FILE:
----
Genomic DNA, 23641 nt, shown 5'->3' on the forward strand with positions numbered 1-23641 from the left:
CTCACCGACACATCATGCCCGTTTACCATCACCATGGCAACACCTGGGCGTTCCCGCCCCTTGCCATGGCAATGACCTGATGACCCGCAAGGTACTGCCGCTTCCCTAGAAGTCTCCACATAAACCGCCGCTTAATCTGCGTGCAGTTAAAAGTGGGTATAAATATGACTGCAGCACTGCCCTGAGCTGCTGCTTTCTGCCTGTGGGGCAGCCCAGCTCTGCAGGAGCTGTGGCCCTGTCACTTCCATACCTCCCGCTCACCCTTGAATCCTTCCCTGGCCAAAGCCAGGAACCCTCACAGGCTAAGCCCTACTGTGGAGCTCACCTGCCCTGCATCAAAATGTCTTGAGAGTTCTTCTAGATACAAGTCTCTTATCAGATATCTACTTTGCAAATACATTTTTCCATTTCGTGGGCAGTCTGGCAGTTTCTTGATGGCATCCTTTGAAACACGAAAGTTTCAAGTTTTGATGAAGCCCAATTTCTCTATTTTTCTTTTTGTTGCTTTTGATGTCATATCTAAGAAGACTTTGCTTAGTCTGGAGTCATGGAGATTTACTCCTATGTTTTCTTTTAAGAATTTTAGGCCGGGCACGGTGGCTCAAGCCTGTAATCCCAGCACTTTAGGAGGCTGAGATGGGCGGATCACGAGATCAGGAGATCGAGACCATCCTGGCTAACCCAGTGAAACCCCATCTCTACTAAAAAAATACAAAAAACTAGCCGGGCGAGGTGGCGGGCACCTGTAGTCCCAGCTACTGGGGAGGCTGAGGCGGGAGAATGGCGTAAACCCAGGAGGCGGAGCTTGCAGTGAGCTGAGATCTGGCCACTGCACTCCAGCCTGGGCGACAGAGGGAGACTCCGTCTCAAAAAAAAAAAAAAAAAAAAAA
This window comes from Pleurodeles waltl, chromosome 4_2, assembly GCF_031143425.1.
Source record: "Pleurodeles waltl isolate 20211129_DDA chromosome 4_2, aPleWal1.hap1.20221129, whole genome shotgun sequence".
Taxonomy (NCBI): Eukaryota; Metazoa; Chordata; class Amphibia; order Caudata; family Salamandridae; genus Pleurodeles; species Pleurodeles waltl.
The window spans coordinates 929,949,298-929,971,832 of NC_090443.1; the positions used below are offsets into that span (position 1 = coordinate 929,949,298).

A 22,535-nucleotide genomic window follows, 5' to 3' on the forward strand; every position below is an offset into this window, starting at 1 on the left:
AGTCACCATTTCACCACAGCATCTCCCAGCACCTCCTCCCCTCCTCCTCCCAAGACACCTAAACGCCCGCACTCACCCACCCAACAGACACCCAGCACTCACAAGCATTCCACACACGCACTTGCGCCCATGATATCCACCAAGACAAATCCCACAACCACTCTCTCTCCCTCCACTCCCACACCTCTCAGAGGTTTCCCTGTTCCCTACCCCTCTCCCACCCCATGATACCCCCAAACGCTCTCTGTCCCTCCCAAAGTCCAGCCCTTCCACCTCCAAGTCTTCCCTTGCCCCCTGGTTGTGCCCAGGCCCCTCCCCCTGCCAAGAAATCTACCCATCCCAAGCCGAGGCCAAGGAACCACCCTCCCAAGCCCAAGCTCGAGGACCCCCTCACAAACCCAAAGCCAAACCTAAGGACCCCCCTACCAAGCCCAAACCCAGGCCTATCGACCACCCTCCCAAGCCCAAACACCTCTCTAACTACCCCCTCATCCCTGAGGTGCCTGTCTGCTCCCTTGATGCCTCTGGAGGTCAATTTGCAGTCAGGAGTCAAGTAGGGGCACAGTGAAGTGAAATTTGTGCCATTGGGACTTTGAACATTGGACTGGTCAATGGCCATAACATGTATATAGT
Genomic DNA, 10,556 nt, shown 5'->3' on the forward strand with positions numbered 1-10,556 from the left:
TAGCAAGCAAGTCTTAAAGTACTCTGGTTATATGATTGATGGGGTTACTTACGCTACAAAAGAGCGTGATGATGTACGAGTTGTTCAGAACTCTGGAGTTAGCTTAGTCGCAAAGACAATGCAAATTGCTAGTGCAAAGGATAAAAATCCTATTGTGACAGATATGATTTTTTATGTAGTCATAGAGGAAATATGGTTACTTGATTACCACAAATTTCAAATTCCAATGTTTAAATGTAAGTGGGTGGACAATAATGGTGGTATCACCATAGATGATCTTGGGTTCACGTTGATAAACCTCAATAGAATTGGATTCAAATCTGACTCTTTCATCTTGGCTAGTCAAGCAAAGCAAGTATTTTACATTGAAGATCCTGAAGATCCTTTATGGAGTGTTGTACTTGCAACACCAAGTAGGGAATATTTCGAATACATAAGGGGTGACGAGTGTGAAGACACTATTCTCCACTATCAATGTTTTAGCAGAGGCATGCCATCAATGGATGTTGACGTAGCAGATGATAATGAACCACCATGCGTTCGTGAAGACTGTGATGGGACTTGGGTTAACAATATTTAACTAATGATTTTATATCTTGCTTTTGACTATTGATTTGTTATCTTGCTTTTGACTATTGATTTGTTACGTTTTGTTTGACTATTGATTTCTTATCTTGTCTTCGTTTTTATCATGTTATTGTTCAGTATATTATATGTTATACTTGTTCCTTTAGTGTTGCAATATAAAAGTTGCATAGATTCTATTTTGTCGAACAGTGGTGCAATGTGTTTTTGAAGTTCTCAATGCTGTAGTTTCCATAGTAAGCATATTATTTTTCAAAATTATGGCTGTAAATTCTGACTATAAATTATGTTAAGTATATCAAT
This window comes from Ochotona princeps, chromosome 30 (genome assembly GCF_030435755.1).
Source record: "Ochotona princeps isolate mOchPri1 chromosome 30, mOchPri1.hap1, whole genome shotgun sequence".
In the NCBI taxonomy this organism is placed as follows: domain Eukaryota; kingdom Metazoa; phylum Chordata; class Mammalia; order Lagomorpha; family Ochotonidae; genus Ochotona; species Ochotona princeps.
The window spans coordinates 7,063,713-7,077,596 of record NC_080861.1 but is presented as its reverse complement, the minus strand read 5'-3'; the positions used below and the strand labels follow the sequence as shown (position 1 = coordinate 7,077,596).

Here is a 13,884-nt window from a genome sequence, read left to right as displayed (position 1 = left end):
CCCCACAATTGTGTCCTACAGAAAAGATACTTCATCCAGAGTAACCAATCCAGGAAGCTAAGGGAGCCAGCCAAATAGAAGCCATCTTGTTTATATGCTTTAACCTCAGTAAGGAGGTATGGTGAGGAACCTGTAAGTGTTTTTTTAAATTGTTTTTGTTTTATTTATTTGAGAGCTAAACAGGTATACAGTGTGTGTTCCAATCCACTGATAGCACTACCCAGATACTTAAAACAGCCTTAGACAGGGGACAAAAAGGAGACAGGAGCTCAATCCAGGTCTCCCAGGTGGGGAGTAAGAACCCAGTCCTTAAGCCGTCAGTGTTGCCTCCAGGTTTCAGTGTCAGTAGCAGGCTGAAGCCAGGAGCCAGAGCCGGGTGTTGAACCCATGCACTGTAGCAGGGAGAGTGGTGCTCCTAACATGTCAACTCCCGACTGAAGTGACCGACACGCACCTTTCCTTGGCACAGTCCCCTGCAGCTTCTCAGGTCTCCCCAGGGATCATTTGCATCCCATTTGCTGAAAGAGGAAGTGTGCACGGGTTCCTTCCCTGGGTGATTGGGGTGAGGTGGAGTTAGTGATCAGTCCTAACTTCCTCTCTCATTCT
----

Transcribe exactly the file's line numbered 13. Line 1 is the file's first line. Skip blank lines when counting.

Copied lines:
In the NCBI taxonomy this organism is placed as follows: domain Eukaryota; kingdom Metazoa; phylum Chordata; class Mammalia; order Lagomorpha; family Ochotonidae; genus Ochotona; species Ochotona princeps.